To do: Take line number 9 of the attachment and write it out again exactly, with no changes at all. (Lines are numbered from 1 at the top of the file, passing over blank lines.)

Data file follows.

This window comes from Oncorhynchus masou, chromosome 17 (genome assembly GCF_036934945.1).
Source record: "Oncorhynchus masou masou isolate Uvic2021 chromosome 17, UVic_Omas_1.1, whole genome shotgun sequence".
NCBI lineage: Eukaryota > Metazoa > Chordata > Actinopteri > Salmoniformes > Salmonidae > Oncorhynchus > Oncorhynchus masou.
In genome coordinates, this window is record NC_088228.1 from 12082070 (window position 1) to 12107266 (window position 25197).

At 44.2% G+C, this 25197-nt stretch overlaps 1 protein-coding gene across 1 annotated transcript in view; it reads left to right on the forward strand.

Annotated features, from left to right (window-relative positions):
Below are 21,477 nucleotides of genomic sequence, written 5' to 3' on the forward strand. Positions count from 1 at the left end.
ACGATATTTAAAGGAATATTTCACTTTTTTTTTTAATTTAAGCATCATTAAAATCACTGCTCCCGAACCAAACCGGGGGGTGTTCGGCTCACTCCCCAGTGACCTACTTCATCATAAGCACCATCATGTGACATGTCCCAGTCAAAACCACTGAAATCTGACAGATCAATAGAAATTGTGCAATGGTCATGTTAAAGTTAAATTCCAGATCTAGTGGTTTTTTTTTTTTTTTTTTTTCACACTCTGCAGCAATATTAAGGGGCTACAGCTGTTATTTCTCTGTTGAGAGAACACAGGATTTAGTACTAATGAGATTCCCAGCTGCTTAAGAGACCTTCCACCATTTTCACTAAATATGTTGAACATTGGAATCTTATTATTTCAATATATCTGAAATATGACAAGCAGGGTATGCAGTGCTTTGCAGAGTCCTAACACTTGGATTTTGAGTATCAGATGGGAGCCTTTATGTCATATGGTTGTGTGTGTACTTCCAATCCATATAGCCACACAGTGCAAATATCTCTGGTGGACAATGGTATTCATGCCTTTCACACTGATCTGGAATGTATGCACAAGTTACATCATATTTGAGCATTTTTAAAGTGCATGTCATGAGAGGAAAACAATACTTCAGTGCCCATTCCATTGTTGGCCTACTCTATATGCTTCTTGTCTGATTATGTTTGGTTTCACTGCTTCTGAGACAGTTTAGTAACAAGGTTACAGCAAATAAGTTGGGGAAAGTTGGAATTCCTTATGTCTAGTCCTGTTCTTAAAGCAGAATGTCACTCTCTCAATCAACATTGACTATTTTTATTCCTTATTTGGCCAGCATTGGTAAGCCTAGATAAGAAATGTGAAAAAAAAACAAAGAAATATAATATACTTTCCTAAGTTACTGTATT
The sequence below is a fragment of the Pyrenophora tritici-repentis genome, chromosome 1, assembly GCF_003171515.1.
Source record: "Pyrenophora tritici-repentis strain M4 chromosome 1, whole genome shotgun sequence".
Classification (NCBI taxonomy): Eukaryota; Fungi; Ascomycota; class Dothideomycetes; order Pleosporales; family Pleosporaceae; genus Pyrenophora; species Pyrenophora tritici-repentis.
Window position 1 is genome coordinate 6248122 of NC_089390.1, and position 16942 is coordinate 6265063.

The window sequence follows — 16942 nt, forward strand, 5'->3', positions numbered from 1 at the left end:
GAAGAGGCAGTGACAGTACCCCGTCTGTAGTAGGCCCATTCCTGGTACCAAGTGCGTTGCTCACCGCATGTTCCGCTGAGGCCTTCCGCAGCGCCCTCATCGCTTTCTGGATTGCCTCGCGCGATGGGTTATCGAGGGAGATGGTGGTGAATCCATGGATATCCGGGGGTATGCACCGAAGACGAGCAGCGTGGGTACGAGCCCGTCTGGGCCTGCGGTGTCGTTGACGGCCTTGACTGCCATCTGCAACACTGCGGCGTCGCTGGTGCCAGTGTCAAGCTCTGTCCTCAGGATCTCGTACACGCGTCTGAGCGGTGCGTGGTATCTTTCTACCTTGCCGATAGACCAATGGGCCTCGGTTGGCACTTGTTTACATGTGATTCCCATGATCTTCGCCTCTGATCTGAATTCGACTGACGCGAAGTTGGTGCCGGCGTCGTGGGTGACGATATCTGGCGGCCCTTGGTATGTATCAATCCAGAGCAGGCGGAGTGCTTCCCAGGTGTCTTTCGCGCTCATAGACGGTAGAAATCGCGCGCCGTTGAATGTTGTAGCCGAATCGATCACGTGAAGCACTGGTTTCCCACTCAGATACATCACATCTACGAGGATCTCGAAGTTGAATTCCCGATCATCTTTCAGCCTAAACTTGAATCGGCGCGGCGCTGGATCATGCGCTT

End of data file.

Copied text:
The sequence below is a fragment of the Pyrenophora tritici-repentis genome, chromosome 1, assembly GCF_003171515.1.